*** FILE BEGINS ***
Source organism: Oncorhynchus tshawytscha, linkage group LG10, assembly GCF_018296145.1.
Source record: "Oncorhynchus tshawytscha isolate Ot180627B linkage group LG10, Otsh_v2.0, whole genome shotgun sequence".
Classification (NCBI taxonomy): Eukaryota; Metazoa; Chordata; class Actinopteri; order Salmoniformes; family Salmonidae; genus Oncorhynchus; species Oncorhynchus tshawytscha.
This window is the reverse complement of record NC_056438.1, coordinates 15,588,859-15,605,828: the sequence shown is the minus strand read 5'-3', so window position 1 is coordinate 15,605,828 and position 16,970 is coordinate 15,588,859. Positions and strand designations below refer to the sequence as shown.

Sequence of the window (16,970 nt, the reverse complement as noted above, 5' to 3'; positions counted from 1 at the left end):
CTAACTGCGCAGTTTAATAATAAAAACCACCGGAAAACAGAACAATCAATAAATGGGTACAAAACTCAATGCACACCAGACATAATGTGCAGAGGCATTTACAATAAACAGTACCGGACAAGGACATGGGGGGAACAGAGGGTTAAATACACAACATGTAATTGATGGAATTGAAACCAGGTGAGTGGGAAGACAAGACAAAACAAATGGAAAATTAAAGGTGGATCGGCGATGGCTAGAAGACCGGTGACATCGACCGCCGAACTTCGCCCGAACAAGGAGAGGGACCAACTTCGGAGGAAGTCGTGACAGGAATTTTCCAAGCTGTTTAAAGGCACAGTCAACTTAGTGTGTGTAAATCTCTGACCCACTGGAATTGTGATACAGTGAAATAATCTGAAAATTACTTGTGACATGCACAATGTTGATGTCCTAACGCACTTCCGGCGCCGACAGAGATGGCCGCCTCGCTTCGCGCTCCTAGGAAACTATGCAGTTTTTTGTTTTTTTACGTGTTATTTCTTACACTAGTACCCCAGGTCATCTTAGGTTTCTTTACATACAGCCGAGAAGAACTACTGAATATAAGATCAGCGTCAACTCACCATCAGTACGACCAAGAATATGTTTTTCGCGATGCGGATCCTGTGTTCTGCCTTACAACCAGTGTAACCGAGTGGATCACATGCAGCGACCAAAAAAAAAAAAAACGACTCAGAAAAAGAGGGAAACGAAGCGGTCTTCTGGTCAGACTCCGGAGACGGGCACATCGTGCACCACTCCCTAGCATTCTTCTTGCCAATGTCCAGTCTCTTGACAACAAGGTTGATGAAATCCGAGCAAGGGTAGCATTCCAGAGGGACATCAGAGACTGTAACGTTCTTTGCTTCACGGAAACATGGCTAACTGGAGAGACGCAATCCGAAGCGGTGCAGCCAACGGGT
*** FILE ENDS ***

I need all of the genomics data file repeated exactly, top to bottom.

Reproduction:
Source organism: Oncorhynchus tshawytscha, linkage group LG10, assembly GCF_018296145.1.
Source record: "Oncorhynchus tshawytscha isolate Ot180627B linkage group LG10, Otsh_v2.0, whole genome shotgun sequence".
Classification (NCBI taxonomy): Eukaryota; Metazoa; Chordata; class Actinopteri; order Salmoniformes; family Salmonidae; genus Oncorhynchus; species Oncorhynchus tshawytscha.
This window is the reverse complement of record NC_056438.1, coordinates 15,588,859-15,605,828: the sequence shown is the minus strand read 5'-3', so window position 1 is coordinate 15,605,828 and position 16,970 is coordinate 15,588,859. Positions and strand designations below refer to the sequence as shown.

Sequence of the window (16,970 nt, the reverse complement as noted above, 5' to 3'; positions counted from 1 at the left end):
CTAACTGCGCAGTTTAATAATAAAAACCACCGGAAAACAGAACAATCAATAAATGGGTACAAAACTCAATGCACACCAGACATAATGTGCAGAGGCATTTACAATAAACAGTACCGGACAAGGACATGGGGGGAACAGAGGGTTAAATACACAACATGTAATTGATGGAATTGAAACCAGGTGAGTGGGAAGACAAGACAAAACAAATGGAAAATTAAAGGTGGATCGGCGATGGCTAGAAGACCGGTGACATCGACCGCCGAACTTCGCCCGAACAAGGAGAGGGACCAACTTCGGAGGAAGTCGTGACAGGAATTTTCCAAGCTGTTTAAAGGCACAGTCAACTTAGTGTGTGTAAATCTCTGACCCACTGGAATTGTGATACAGTGAAATAATCTGAAAATTACTTGTGACATGCACAATGTTGATGTCCTAACGCACTTCCGGCGCCGACAGAGATGGCCGCCTCGCTTCGCGCTCCTAGGAAACTATGCAGTTTTTTGTTTTTTTACGTGTTATTTCTTACACTAGTACCCCAGGTCATCTTAGGTTTCTTTACATACAGCCGAGAAGAACTACTGAATATAAGATCAGCGTCAACTCACCATCAGTACGACCAAGAATATGTTTTTCGCGATGCGGATCCTGTGTTCTGCCTTACAACCAGTGTAACCGAGTGGATCACATGCAGCGACCAAAAAAAAAAAAAACGACTCAGAAAAAGAGGGAAACGAAGCGGTCTTCTGGTCAGACTCCGGAGACGGGCACATCGTGCACCACTCCCTAGCATTCTTCTTGCCAATGTCCAGTCTCTTGACAACAAGGTTGATGAAATCCGAGCAAGGGTAGCATTCCAGAGGGACATCAGAGACTGTAACGTTCTTTGCTTCACGGAAACATGGCTAACTGGAGAGACGCAATCCGAAGCGGTGCAGCCAACGGGT